Remote work

The Future of Remote Work: 11 Predictions

Jan 25th, 2023

Now that the dust is starting to settle from 2020, companies are asking themselves, What is the future of remote work? What is the future of working from home? And where does the office fit into the equation? Does it make sense for workers to be in the office full time, if at all?

Before the tech boom took the 2010s by storm, remote work had a bad reputation. In the days of dial-up, remote work was associated with poorly paid telemarketing and customer service jobs.

In the daily of dial-up, remote work was inconvenient. The first remote software engineers, for instance, would login to their computer, download key files, and work offline most of the day, which wasn’t the most effective way to communicate, especially if something urgent popped up. 

In the years leading up to the pandemic, tech companies began building productivity tools that made instantaneous communication possible, not only across the country, but around the world. Skype, GSuite, Slack, and Zoom made it possible for people in different countries to communicate without paying astronomical fees for international phone calls. Further improvements in the work-from-home tech stack made managing projects while distributed a breeze. 

All of this begs the question, What is the future of remote work?

Why remote work is here to stay : 11 predictions 

Here are our top 11 predictions for the future of remote work and working from home.

Prediction 1: Companies will focus less on relocation 

Before the rise of remote work, recruiting employees usually meant requiring them to live near HQ or a branch office. To retain the best talent, companies started offering relocation services, which increased the cost of each employee. 

For employees in foreign countries, the situation was more challenging. Candidates looking to work in the US needed to apply for an H-1B visa and get sponsored by a company, which would cost both employees and employers thousands of dollars in legal fees.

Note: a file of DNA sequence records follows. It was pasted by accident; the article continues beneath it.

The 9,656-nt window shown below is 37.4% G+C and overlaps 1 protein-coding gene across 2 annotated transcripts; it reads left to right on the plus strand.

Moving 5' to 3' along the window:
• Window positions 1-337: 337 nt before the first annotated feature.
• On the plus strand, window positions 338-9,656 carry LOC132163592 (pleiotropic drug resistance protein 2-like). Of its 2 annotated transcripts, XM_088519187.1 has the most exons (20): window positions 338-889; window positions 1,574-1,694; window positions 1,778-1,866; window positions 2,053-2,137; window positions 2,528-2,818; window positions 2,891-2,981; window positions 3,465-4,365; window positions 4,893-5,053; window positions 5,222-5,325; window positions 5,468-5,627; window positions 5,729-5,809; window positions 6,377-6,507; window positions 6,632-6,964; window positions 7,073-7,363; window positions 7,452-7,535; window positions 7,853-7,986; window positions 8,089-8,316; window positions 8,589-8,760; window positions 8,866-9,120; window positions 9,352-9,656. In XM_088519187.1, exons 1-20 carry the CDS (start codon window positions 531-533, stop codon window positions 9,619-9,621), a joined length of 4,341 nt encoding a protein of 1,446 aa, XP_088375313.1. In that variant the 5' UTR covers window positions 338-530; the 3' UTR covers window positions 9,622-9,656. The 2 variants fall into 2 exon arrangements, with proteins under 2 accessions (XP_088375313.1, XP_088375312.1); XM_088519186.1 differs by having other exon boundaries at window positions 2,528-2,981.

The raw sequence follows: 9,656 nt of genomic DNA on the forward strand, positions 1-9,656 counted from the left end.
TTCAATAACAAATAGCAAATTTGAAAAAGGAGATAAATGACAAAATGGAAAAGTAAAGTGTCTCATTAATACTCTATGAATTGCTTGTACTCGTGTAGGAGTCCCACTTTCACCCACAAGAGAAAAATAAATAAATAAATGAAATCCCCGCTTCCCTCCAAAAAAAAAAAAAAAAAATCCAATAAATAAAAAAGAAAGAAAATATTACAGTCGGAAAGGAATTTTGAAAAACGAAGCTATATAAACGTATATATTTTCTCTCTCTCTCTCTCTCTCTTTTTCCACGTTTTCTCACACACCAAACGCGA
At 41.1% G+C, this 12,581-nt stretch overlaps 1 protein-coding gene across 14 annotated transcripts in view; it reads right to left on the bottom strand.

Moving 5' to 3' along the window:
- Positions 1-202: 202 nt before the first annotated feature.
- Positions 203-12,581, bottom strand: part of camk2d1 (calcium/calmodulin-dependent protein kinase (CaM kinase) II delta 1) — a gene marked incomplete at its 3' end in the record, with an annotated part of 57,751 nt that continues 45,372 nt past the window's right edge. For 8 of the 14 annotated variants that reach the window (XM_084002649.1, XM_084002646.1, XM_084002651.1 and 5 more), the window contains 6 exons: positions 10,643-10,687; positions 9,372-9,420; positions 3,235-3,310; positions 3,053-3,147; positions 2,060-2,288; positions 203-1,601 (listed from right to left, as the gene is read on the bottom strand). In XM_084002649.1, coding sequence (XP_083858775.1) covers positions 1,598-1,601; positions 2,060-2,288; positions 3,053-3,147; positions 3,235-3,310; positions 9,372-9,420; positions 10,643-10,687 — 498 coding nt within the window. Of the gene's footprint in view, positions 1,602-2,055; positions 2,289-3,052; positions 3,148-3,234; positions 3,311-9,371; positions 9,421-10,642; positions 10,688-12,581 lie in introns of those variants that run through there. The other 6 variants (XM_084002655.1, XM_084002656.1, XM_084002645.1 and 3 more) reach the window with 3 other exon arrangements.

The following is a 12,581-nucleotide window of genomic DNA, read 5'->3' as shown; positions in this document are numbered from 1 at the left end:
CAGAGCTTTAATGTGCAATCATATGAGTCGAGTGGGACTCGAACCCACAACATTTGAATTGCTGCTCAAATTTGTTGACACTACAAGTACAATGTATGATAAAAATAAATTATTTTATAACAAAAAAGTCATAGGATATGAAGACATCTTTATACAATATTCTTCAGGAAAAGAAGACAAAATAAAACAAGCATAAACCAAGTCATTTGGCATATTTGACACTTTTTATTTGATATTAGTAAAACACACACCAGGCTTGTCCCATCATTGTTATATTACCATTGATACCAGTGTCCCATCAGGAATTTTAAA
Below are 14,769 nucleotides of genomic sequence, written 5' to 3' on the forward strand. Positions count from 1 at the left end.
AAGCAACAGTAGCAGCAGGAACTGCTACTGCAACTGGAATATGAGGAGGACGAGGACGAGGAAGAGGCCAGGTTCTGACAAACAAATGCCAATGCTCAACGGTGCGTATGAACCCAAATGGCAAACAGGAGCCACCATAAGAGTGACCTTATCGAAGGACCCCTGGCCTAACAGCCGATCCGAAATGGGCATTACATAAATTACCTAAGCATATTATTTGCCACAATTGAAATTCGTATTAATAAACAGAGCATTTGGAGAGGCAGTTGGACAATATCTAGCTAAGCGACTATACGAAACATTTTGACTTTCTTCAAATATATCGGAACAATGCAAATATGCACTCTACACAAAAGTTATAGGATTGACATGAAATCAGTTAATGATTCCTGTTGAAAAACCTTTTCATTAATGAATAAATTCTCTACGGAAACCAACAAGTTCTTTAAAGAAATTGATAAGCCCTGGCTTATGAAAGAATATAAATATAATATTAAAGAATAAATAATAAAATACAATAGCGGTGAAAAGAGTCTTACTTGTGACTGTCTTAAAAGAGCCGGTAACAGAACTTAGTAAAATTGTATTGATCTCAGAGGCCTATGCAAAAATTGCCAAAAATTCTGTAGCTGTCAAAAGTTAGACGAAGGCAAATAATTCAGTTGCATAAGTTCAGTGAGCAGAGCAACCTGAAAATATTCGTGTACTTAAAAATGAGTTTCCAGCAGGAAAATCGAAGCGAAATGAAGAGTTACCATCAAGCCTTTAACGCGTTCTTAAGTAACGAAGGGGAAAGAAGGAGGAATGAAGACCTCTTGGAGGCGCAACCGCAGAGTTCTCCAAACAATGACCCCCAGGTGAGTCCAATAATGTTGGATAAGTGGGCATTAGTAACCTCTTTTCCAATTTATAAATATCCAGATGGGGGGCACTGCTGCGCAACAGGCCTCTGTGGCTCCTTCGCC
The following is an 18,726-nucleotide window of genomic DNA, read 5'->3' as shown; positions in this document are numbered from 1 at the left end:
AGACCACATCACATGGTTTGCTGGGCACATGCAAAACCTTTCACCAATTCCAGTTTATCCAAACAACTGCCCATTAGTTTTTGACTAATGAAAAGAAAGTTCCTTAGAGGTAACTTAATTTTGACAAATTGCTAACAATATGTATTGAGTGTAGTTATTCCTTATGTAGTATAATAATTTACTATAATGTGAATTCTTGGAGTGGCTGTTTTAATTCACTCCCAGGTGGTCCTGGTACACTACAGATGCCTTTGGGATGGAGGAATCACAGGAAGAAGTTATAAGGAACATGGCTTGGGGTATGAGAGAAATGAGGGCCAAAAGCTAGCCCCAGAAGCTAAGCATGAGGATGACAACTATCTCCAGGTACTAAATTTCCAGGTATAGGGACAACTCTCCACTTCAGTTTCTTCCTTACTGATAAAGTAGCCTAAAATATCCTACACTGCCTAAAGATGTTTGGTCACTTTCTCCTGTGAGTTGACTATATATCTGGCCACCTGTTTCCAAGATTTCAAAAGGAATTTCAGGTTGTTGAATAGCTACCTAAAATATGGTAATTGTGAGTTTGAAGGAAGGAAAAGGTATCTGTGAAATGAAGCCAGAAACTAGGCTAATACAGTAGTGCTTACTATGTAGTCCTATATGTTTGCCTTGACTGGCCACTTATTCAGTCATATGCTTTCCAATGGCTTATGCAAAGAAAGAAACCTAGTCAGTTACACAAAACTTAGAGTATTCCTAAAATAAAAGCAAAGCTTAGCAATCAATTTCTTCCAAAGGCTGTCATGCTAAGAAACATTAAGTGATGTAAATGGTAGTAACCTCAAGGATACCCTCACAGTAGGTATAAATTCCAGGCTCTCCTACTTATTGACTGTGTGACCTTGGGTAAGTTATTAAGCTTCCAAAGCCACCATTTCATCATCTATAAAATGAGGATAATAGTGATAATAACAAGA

As companies look forward, remote work will be the better, and cheaper, option.

Prediction 2: More full-time workers will want the flexibility to work remotely

When the workforce was required to be in the office from 9am-5pm, they faced challenges like navigating childcare, being unable to take their puppy for a walk, and not having enough time to run errands.

In the post-pandemic world, employees will want more flexibility. These days, jobseekers don’t want to be micromanaged in an office setting, with their manager constantly watching them. 

Digital innovators need more flexibility, especially if they’re disrupting industries through advancements in areas like online education and telemedicine. On the other hand, employers need to be careful not to burn employees out, especially when workers are constantly available online.

Prediction 3: Productivity will remain high, even as some employees burn out

With great flexibility comes great responsibility. For managers that are used to office settings, learning how to trust remote workers can be challenging. Without constant check-in’s, how can you be sure your team is accomplishing what they need to?

The good news is that some studies actually suggest that remote workers are more productive than their in-person colleagues. 

On the flip side, employees and employers will need to come up with strategies to avoid burnout, especially given how many workers left their remote jobs during the so-called Great Resignation. 

Prediction 4: The future of work is not fully remote

In the US today, about 10% of employees are fully remote, with 30% participating in some hybrid model. In ten years, some experts predict that those numbers will rise, to 30% and 60-65% respectively. 

Despite all of the benefits of remote work, in-person connections are still highly valuable.

As humans, we need them. 

Prediction 5: Hybrid work models will become more relevant

Many employees benefit from working remotely, but still prefer having some in-person interaction, like coming into the office a few days a week. 

Prediction 6: HR teams will need to create a game plan for localizing global benefits and salaries 

As companies go global and embrace remote work, they will need to start localizing pay and benefits not just for employees in the same city or even country, but across the globe. This means building out a local HR function and opening an entity in the new country, or partnering with an EOR service like Via that offers on-the-ground support.

Benefits, salary expectations, and government requirements vary by country, and companies looking to recruit top talent need to keep all of this in mind as they create compensation plans. 

Prediction 7: Proximity bias will become an ongoing challenge

The biggest challenge with hybrid models is proximity bias, or the unconscious preference for people who are near you physically.